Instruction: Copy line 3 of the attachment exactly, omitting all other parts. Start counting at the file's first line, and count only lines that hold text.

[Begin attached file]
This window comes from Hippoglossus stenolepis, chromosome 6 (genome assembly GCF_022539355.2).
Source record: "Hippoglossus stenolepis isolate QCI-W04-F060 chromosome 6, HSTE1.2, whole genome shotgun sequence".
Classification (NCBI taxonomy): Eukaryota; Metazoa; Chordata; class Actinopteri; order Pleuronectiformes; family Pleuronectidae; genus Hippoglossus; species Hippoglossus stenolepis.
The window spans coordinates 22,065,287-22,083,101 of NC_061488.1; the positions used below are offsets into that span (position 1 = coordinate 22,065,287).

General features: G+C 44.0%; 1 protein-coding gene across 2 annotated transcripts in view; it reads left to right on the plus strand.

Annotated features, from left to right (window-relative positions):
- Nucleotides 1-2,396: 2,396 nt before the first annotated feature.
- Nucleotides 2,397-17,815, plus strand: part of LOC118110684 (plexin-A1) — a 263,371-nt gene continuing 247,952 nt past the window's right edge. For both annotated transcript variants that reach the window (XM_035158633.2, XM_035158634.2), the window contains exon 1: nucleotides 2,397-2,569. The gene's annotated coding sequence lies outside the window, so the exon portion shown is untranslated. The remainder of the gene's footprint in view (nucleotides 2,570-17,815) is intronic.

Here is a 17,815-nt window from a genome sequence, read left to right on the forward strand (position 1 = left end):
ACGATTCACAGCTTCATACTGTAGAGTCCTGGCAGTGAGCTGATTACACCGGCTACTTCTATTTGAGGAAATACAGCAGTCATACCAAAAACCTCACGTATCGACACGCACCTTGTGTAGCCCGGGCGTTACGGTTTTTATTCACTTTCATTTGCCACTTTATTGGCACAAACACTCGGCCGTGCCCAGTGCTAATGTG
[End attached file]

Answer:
Classification (NCBI taxonomy): Eukaryota; Metazoa; Chordata; class Actinopteri; order Pleuronectiformes; family Pleuronectidae; genus Hippoglossus; species Hippoglossus stenolepis.